A further 3,578 new cases of Covid-19 have been reported in the State. As of 8am on Tuesday, there 520 people in the country’s hospitals with the virus with 83 of those in intensive care units.
More than 44,000 cases of Covid-19 have been reported in Ireland in the last 14 days.
“The volume of disease in the community is really very high and represents a significant risk to those who are most vulnerable in our society,” chief medical officer Dr Tony Holohan said.
“We need to continue to use all of the tools available to us to protect ourselves and others. By layering all of the public health measures with which we are now so familiar, we can help to break the chains of transmission.
“ Ensure that you are washing your hands regularly, wearing a mask on public transport and in other social settings, try to meet others outdoors and ensure that indoor spaces are well-ventilated. And of course it remains essential that anyone with symptoms isolates and gets tested.”
No fresh restrictions
Fresh restrictions on the hospitality sector are not on the cards before Christmas but Government officials have warned that they are concerned about a lack of compliance with Covid-19 certs particularly among younger age groups.
A meeting was held on Tuesday afternoon between senior officials and members of the hospitality industry where the industry said there was a need to impose tougher sanctions and fines on venues that are found not be complying with public health requirements.
It is understood there was some concern before the meeting that rising Covid case numbers could raise the spectre of restrictions being reimposed but sources present at the meeting said they now do not feel that this is the case and that there is no indication of this being the plan in the coming weeks.
It is understood that Government officials were somewhat resistant to imposing a system of new sanctions on pubs, restaurants and other venues but that industry made a strong case for it to happen.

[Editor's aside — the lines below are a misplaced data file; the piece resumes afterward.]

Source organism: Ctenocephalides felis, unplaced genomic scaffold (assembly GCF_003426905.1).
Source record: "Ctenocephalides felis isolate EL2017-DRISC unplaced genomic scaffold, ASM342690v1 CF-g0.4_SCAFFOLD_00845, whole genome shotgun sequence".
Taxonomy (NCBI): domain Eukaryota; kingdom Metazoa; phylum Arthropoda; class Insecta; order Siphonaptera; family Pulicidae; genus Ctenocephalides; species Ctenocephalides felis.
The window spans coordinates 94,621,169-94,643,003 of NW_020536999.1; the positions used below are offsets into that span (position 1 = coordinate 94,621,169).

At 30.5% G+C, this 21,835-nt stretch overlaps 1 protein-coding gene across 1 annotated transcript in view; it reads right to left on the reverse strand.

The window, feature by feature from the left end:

On foot of multiple requests, the Government told stakeholders that they would consider the matter further.
Sources said the main topic of concern seems to be the 18-24 age group and a lack of compliance with the requirement for Covid-19 certs in places such as nightclubs. A new communication plan will be rolled out in the coming weeks.
Speaking after the meeting, a spokesman for the Restaurants Association of Ireland said they had a “productive, full and frank meeting with deputy CMO Dr Ronan Glynn, Government officials from the departments of Taoiseach, Health, Tourism and Enterprise plus HSE & HSA.”
“The hospitality industry representatives collectively has called for stronger sanctions including penalties, fines and closures for hospitality businesses flouting the regulations and breaching Covid-19 guidelines.
“Government officials engaged with hospitality representatives in a proactive and informative manner in terms of presentation of public health communication plans, Covid health data and hospital capacity as we head into the winter period.”
The Cabinet also discussed the Covid-19 situation on Tuesday morning. Ministers were told the next two weeks will be key in determining the future trajectory of the disease and that Government is closely watching the numbers in hospital and intensive care.
Tuesday’s meeting comes after it emerged that compliance rates with Covid-19 measures have been falling in recent weeks. The information was contained in research from the Economic and Social Research Institute (ESRI).
The number of people not having their Covid-19 passes checked in pubs rose from 21 per cent to 37 per cent, and despite a rise in people dining indoors in restaurants, more than one in three or 34 per cent of diners were not asked for digital Covid certs, according to the latest ESRI survey.
On Monday, a further 3,161 new cases of Covid-19 were reported in the State with almost 500 people in hospital, and 78 in intensive care units.
It was the seventh day in a row that daily new cases exceeded 3,000.